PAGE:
The Four Seasons (arr. recorder); Concertos, RV 185, 196, 236, 249, 257, 271, 316a, 334, 335a, 357, 389 and 449
Bolette Roed (recorder); Arte dei Suonatori
Pentatone PTC 5186 875 154:51 mins (2 discs)
Vivaldi’s perennial and indeed evergreen Four Seasons provide a hook on which to hang 12 further violin concertos, whose characters Bolette Roed feels have seasonal connotations. While the concept is a personal one, to which I myself sometimes failed to subscribe, it is nonetheless successful on its own terms. Roed is an accomplished recorder player and what she achieves here is technically impressive and, more often than not, musically convincing.
In addition to the Four Seasons, Roed has chosen two further concertos from Vivaldi’s Op. 8, five from his Op. 4, La stravaganza (RV 185, 249, 316a and 357), one from Op. 9, La cetra (RV 334), and four variously printed, or which remained in manuscript during the composer’s lifetime. Roed rings the changes between descant and treble recorders, though only once within a single work.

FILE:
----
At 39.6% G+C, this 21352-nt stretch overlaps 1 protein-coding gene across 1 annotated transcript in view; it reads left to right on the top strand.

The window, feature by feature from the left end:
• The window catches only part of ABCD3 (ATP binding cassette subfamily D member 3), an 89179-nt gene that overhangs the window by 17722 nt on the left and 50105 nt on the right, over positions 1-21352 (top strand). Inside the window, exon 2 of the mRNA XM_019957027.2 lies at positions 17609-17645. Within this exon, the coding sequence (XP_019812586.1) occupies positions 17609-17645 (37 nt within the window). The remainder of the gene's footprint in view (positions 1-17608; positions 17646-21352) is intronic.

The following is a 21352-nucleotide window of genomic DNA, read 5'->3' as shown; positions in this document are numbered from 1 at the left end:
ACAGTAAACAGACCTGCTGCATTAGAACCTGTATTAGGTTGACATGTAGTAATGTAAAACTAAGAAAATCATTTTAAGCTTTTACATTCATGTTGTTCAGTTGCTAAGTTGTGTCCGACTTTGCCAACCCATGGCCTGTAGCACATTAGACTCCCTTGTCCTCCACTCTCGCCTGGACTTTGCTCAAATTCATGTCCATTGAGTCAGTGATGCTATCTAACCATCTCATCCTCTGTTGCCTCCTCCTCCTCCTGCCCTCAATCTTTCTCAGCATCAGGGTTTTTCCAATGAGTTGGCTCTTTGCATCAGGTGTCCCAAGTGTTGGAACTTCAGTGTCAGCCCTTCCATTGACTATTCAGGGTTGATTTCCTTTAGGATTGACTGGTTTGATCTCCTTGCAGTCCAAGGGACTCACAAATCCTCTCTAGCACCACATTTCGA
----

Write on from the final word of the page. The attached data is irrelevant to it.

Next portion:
While adjustments to the melodic line of the solo violin are required to accommodate the recorder, Roed’s skill in producing a satisfying result is striking. Perhaps the most convincing of the concertos are three in which Vivaldi, though offering a choice between violin and oboe, clearly had the latter foremost in mind. There are other delights, too, and many pleasing details: for example the cuckoo calls in the opening movement of Summer, and the shimmering modulations of the affecting Grave of the A minor Concerto (Op. 4, No. 4 – RV 357). Less convincing, to my ears, was the prosaic, matter-of-fact approach to the opening movement of L’amoroso (RV 271). Rachel Podger (Channel Classics) perhaps alone explores its rich panoply of expressive nuance. Roed is supported throughout by the stylish and sympathetic playing of Arte dei Suonatori.
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